By Ollie BarstowFollow @OllieBarstow on Twitter

There was a moment in the Mexican Grand Prix where the camera panned towards 22-time Grand Slam tennis champion Serena Williams, a guest of Mercedes a week after her sister Venus was busy blanking Martin Brundle in Austin.

Seemingly more interested in her phone, while Venus may have just been reminding her to turn down any offer to join their team photo after the race, screenshots of her glazed expression soon lit up social media.

It's ironic then that, of all the sporting superstars in the world, she was potentially the most appropriate person to be spectating paddock side in Mexico that day.

If only broadcasters had the forethought to pan the camera back to her as the race was ending to chronicle her reaction to Sebastian Vettel hurling a volley of abuse towards Max Verstappen, Charlie Whiting and life generally in a startling four-word diatribe of expletives...

After all, Serena can relate. Much like Seb, she is a magnificent and enduring champion, one of the best in a generation... but someone whose temper in moments of madness has clouded her reputation years down the line.

During the 2011 US Open, after an umpire granted a point to her opponent because she distractingly shouted whilst the ball was still in play, Williams launched into a tirade during which she scatter-gunned insults at someone who could have been justified in disqualifying her altogether. She lost her head, along with the match.

Of course, sport is highly pressurised and adrenaline runs deep in the heat of battle. Football players (and Jose Mourinho) rage at referees, cricket umpires bear the brunt of partisan argument and rugby players don't always go to the sin bin quietly.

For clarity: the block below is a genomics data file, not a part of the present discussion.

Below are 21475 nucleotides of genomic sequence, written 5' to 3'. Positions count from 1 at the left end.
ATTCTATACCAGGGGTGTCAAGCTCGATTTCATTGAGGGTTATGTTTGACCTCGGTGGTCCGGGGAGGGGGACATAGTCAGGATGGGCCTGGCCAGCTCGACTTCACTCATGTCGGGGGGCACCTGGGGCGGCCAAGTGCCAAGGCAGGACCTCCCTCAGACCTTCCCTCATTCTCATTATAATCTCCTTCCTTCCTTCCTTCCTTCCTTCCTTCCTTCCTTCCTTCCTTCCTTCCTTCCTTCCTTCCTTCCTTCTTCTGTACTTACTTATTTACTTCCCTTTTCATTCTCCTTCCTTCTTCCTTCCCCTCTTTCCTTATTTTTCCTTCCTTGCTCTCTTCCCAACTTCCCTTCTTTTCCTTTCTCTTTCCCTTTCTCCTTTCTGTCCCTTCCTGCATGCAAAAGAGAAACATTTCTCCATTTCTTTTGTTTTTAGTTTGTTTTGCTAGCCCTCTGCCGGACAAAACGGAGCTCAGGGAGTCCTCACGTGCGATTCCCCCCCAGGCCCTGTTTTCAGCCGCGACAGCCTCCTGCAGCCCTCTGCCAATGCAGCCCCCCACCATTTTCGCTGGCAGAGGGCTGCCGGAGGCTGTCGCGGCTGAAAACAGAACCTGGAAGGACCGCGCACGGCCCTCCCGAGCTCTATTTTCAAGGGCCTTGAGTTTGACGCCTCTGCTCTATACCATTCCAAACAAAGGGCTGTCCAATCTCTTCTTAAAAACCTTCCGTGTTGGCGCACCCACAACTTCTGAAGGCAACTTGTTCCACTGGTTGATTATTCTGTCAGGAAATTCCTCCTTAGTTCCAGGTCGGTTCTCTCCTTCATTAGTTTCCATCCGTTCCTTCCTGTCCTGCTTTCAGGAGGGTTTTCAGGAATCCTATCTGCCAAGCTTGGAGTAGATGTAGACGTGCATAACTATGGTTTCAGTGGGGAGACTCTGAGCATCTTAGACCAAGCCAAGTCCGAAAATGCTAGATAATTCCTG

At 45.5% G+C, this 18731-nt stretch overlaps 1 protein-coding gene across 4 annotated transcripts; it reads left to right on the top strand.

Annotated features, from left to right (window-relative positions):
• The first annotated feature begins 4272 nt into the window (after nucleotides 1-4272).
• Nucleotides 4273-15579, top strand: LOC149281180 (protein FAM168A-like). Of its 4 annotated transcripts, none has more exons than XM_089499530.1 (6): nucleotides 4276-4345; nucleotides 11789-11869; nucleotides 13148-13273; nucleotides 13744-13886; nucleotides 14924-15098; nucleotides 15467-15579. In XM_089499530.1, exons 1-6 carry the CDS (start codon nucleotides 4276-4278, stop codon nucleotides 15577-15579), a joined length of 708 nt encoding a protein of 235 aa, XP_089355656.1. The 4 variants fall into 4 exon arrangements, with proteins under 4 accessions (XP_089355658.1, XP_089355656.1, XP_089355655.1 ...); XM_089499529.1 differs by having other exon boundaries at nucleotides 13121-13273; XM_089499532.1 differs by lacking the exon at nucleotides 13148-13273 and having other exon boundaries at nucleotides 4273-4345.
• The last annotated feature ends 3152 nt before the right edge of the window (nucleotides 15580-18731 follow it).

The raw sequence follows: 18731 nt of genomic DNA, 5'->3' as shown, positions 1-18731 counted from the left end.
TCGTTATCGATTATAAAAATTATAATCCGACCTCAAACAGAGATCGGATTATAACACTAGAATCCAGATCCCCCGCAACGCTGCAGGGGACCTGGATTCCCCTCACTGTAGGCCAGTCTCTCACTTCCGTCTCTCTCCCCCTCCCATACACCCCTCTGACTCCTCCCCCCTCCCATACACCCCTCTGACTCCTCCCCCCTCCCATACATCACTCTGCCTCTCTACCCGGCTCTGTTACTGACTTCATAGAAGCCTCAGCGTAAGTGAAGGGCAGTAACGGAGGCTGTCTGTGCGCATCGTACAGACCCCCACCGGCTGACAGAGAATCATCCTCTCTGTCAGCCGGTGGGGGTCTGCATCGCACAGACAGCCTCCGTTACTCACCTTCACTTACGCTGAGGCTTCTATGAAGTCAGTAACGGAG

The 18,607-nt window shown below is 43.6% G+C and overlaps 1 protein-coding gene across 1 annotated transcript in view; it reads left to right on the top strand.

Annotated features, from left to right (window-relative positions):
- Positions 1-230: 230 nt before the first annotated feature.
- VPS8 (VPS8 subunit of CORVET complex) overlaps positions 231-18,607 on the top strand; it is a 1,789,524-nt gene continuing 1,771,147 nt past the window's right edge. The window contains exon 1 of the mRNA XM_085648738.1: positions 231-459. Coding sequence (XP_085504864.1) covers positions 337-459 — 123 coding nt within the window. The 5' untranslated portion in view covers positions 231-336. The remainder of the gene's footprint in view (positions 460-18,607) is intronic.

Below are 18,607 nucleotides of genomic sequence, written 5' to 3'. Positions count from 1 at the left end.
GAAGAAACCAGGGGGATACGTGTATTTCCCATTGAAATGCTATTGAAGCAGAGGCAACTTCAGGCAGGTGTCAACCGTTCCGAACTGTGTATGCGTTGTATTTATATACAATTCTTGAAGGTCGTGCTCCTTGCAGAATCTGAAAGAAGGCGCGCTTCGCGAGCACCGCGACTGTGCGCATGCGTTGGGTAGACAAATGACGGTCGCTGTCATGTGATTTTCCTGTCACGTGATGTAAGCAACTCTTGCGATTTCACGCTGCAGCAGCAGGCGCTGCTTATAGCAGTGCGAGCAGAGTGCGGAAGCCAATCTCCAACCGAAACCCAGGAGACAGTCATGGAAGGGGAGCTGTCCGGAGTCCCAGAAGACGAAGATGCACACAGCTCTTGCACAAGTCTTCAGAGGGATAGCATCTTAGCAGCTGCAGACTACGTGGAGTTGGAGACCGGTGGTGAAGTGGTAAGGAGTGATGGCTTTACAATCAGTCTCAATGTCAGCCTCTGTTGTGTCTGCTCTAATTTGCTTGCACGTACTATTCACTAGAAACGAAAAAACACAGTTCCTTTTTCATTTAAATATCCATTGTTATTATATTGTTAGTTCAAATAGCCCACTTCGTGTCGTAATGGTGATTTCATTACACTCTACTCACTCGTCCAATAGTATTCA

A part of the 'spectacle' it may be but the 'line' has long been defined and those that cross it will often know they will face consequences.

Unchartered territory

However, Sebastian Vettel's actions - or words - take F1 into unchartered territory.

Criticism is nothing new in F1 but outward abusive language at the sport's 'referee' won't be brushed off as part of its 'sporting narrative'. Yet Vettel doesn't seem concerned about the legacy it could leave on his legacy.

Whether Vettel comes to regret his extraordinary outburst towards Charlie Whiting will become clearer in the coming days when tensions have reduced to a simmer and the FIA considers its actions. Vettel has already apologised to Whiting for the words but was evasive when pressed on whether he felt vindicated in doing so regardless.

He has a point in that sense. I am a firm believer in sportspeople being allowed to say their piece and I worry at the increasing clampdown of sportspeople who dare to critique the powers through non-aggressive means. However, there is eloquent criticism and then there is a barrage of expletives...

With this in mind, Vettel's 'heat of the moment' argument isn't terribly convincing since it has become an amusing-turned-wearisome trend of his in recent months.

Indeed, the message to Whiting was the spectacular crescendo of a tune that has gathered volume over the year to the point that 'Radio Vettel' had established itself as a F1 meme.

Even rival teams have been getting in on the joke with witty Twitter posts in recent races each time he pipes up, while social media was already poking fun at Vettel in Mexico as he raged at Felipe Massa for blocking his attempt at passing... or as most term it 'racing'.

However, while most of us have laughed at the increasing absurdity of his growing frustration, his vitriol towards Verstappen and particularly hostile 'F bomb' towards Whiting - which he followed up by saying he was going to 'hit someone' - were more startling than funny. In that moment, it seemed like a long-running joke that had gone too far.

Though it is something we have had for some time in F1, radio transmissions have generated more than their fair share of headlines this year. Fernando Alonso and Max Verstappen have both expressed frustration at the selectiveness of the messages that are broadcast over the world feed, arguing they are damning because they are out of context from omitted (aka boring) other messages.